RENTON, Wash. — Drew Lock learned an important lesson last offseason while battling Teddy Bridgewater to be the Denver Broncos’ starting quarterback. He fixated on who won each practice, and as he realized after losing the competition, that mindset did him no good.
“I tried to compare the whole time: ‘Did Teddy beat me that day, or did I win that day?'” Lock said during this past week’s Seattle Seahawks minicamp. “And overall, if you start thinking like that, it’s just not good for your mental. It’s not good for your process of becoming a better quarterback. It’s not about who won that day. It’s about, ‘Did I get better today to make the guys around me better?'”
Lock has been focusing on himself, not Geno Smith, as the two compete to replace Russell Wilson in Seattle’s first quarterback competition in a decade. And while Lock might not be keeping score, Smith was still in the pole position as the Seahawks wrapped up their offseason program earlier this week.
That was evident as Smith consistently took reps with the first team and as coach Pete Carroll assessed the competition at the end of minicamp.
“They’ve been really impressive,” Carroll said of Smith and Lock. “And it’s not been any one sequence here or one day here. They have just been solid throughout. We’ve shared a ton of reps. Geno has gone with the first group throughout, but they’ve had very close to equal reps in situational opportunities throughout. … They’ve done a terrific job so far. They look in control.
“Geno’s still ahead — you can tell that — but it’s not going to be too much for Drew to be caught up. By the time we get through camp, he’ll be there. He’s really bright. It makes sense to him. He’s really sharp in the huddle and at the line of scrimmage and all of that, so it’s just time that he needs …”
Carroll concluded by saying the Seahawks are in “great shape” at quarterback, wording he later repeated. That felt like Carroll’s way of trying to quell persistent speculation that Seattle could add another big-name quarterback like Jimmy Garoppolo or Baker Mayfield.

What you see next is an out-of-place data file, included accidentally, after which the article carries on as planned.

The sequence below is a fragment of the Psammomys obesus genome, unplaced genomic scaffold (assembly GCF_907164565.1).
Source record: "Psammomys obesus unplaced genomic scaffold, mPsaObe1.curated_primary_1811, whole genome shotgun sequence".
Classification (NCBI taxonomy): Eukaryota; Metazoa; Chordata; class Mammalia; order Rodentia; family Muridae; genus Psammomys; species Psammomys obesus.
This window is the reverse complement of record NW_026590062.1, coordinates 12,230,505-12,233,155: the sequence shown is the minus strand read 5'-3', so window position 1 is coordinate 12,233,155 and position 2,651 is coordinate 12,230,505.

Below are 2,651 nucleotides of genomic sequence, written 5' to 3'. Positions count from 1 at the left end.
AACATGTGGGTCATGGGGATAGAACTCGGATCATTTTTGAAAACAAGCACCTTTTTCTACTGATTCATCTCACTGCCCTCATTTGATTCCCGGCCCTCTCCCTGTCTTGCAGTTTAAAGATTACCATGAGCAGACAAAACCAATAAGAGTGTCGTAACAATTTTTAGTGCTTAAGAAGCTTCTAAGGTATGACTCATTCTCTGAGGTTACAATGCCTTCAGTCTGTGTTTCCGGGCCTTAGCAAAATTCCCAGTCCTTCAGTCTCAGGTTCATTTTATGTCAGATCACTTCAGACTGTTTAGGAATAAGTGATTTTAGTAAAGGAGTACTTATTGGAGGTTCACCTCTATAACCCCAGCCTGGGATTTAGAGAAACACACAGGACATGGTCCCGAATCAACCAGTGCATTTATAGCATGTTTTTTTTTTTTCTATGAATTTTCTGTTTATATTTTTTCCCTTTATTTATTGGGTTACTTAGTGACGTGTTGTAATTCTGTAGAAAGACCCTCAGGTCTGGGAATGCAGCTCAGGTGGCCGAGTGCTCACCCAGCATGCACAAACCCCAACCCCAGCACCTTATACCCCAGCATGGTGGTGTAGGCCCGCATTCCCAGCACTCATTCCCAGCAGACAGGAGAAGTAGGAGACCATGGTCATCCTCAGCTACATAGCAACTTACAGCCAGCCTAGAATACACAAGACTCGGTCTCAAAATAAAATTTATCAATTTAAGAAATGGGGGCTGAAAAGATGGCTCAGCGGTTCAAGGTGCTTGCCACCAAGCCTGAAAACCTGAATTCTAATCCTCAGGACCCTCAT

Carroll has already said he doesn’t “at all” envision the Seahawks trading for a veteran QB, so it would likely take the San Francisco 49ers or Cleveland Browns releasing their former starters for either to seriously be in play for Seattle. San Francisco almost certainly wouldn’t deal Garoppolo to a division rival, anyway.
Garoppolo and Mayfield have better résumés than Lock or Smith. But both are coming off shoulder surgeries and, this late in the offseason, would be behind in learning a new offense and building chemistry with a new group of pass-catchers.
As for his own acclimation to offensive coordinator Shane Waldron’s playbook, Lock said he was “a little overwhelmed” at first but much more comfortable now. It’s helped that Waldron’s system is similar to what Denver ran during Lock’s rookie season in 2019, when he played the best football of his career while leading the Broncos to four wins in their final five games. Lock has been plagued by turnovers since, with 21 in 19 games.
“I feel really, really, really good about this offense,” he said. “I feel like I could go out and play a game tomorrow and succeed.”
The feeling among some inside the Virginia Mason Athletic Center is Lock will overtake Smith to win the starting job. But some believe he may have to win convincingly or Seattle’s coaches will favor the greater familiarity with Smith — who backed up Wilson the past three seasons — over the bigger upside with Lock and award anything close to a tie to the incumbent. Carroll has raved about the way Smith played in his third and final fill-in start last season, when he led Seattle to a blowout win after two narrow losses.
Smith mentioned that familiarity when asked how Seattle’s offense suits him.
“I think the up-tempo style, similar to what I played in college,” he said. “Also, just my ability and Shane’s trust in me to get in and out of plays, to see coverages, understanding our offense and moving our guys around to be able to create mismatches. I think Shane believes in my ability and my knowledge as a quarterback and I think that is something that suits us well.”
There may be no resolution to Smith’s pending legal case before the season begins. He was arrested in January on suspicion of DUI, but the King County Prosecutor’s Office is still awaiting blood-test results, which take about 10 months to process. Smith said recently he doesn’t foresee “any problem” resulting from the arrest.
Jacob Eason is the only other quarterback on the Seahawks’ 90-man roster after they waived undrafted rookie Levi Lewis, though Eason is a developmental prospect who isn’t expected to factor into the Smith-Lock competition.
“We’re in good shape at the position and we just have to see what happens,” Carroll said. “The [preseason] games are going to be important, and everything will be important.”
Carroll declined to say whether he plans to alternate Lock and Smith with the first-team offense once training camp begins in late July.
“It’s going to be a real battle,” he said. “It’s going to be really an exciting time for our team, for those guys in particular, and for our people watching. I’m pumped about it. I really am.”